Building great products and services isn’t enough to ensure your success in business in this day and age; your customers expect a great experience, perhaps even more so than a great product or service it seems at times.
Look at Apple for example; starting with the store you buy your Apple product at and the excitement you enjoy when you open that meticulously packaged item, you go through an unmatched experience that adds all that value of the Apple brand. No wonder Apple is investing all that money and efforts into the “packaging” aspect alone; they make sure you get your money’s worth in all stages of the shopping, buying, and consumption phases.
To succeed in building a brand that’s perceived as truly valuable and stays in demand, you’ve got to think along the same lines; what can you do to make the entire process all that more pleasant and memorable for your customers so they remain loyal, and most importantly, go out of their way to refer their friends and family to your brand?
Your Initial Touch Points
It starts with all the initial times and places a potential customer could come in contact with your brand. Be that your website, physical shop, or receptionist, first impressions last. Your customers must feel welcomed, valued, and important from the very first incident they get in touch with your brand. This is precicely why we advocate against automated phone attendance systems and door bells. Customers want to interact with real people, and they definitely don’t want to wait at a door until someone opens it for them.
Everybody needs too be happy, smiling,helpful, and friendly at all times. There are no exceptions, period! Your receptionist, the sales team, your technical people, and yes, even the CEO and chairman must appreciate the fact that without the customer there is no business. This needs to reflect in their facial expression, attitude, and overall demeanor when they interact with customers. And what’s more important, this all needs to come naturally to them and can’t appear as enforced. And for that to happen of course, they need to love their work, really understand why what they’re selling is important, and feel they are stakeholders in the business and its success.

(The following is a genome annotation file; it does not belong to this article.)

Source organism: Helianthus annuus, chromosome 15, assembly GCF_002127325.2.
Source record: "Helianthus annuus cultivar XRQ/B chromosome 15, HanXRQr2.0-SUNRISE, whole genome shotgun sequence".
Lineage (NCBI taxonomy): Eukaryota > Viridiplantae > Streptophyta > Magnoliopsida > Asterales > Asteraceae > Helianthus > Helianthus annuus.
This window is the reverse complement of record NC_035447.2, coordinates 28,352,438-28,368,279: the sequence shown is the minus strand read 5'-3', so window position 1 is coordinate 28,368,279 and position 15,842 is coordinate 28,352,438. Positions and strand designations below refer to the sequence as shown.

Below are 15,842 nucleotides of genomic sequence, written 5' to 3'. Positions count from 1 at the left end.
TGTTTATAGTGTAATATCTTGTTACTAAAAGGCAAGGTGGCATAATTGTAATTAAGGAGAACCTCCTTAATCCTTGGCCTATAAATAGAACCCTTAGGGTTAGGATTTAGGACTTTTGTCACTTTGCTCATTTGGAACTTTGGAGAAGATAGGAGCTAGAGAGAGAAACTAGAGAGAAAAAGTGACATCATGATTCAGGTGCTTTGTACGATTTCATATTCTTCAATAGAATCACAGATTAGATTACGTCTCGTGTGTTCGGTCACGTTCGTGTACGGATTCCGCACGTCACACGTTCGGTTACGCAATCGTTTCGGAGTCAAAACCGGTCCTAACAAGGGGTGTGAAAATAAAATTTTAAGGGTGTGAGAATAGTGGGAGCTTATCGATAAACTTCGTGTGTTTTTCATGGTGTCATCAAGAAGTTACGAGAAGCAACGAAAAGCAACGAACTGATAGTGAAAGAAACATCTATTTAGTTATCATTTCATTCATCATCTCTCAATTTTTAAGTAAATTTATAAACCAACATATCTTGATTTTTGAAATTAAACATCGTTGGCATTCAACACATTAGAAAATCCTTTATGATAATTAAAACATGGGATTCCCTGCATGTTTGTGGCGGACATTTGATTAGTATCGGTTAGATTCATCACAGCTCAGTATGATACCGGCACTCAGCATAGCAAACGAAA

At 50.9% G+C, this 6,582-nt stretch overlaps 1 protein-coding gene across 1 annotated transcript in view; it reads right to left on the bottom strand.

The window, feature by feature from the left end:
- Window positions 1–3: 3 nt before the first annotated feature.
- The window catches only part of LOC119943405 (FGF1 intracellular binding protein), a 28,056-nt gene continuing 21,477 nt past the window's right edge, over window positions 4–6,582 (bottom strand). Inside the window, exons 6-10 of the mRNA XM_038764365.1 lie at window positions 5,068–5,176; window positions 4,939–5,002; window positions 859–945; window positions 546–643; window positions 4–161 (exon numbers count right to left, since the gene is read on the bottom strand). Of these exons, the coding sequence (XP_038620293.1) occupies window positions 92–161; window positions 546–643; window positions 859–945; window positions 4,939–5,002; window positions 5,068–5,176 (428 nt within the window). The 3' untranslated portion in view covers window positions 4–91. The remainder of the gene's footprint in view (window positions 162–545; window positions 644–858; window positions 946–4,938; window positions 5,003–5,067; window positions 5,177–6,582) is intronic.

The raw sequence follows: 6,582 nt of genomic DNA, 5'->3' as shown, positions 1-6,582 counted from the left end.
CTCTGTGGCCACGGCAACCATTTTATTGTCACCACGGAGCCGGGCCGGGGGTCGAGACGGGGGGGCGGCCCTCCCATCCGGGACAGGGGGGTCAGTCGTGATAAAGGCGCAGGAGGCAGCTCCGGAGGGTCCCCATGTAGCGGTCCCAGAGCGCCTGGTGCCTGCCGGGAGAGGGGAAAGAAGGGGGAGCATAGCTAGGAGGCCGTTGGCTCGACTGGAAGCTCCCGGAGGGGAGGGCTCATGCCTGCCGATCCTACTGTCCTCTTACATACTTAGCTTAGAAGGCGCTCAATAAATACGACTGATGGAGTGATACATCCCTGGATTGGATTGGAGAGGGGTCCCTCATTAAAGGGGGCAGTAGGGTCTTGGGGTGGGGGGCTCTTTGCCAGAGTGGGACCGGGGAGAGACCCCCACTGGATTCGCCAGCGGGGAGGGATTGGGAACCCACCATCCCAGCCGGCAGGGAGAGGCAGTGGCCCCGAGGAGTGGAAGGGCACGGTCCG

Whether you’re selling products or services, packaging is always critical. If you’re selling products, then it’s the box you need to design carefully so it reflects your brand’s values. If you’re in the services business, package the reports you sell (in the case of consulting), your invoices, hand-outs, office appearance, and all else the customer walks away with. Packaging entails a whole lot more than the box though; included are your user manuals, quick start-up guides, FAQ sheets, and all else that comes with the purchase. Even the plastic or paper bag the customer walks out of the door with.
Your User Experience
By this, we refer to the actual quality and usability of your product or service amongst others. Ultimately, this is what will label your brand as one of high quality (or not). But again, selling a great online software solution for example alone won’t be enough. The sign-up process, the subsequent email confirmation process, and initial setup procedures need to be as efficient and well-designed as the service itself. So in other words, your product or service must not only work exceptionally well, but it must be a pleasure and joy to actually use.
Your post-sale Service
This is where many brands fail to meet the customer’s expectations. Quality post-sale customer service is critical if you want to keep high customer retention rates and also see higher business volumes from referrals. Just because a customer bought something from you and is happy (for the time being) doesn’t mean he/she will remain so for good. If they have problems with what they bought and you don’t make sure you fix it, they’ll never come back for more business. Worse even, they’ll give you bad referrals and references which of course makes your life more difficult in terms of signing up more new customers. So even if the customer is not using your product or service correctly, it’s your responsibility to make sure they can figure out how to get the most out of their purchase.
Now that you’ve built a great product/ service and packaged it as best as you can, you should feel confident enough to stand behind your promise. Offering a warranty or satisfaction guarantee might result in some unnecessary returns, but your customers’ loyalty will increase manifold. After all, who would want to buy a product or service that doesn’t work as advertised and promised? Unfortunately, some stores assume that once the merchandise is out of the door, their job has ended and they won’t take it back even if it’s clearly defective. Well, they may have made a quick sale once, but they will surely never see that same customer again (and neither their friend and peers for that matter.)
Always remember, you make the largest investment into recruiting a new customer. Once someone has bought into your brand, it becomes relatively easy to ensure they’re happy and satisfied by following the above guidelines. The rewards? Repeat business because they trust your brand, and referrals, that are easier to sell now because you came highly recommended by someone they already trust.
About the Author
Pinnacle Business & Marketing Consulting is a results-driven boutique consulting firm that specializes in providing clients with practical and pragmatic solutions to their business and marketing challenges.
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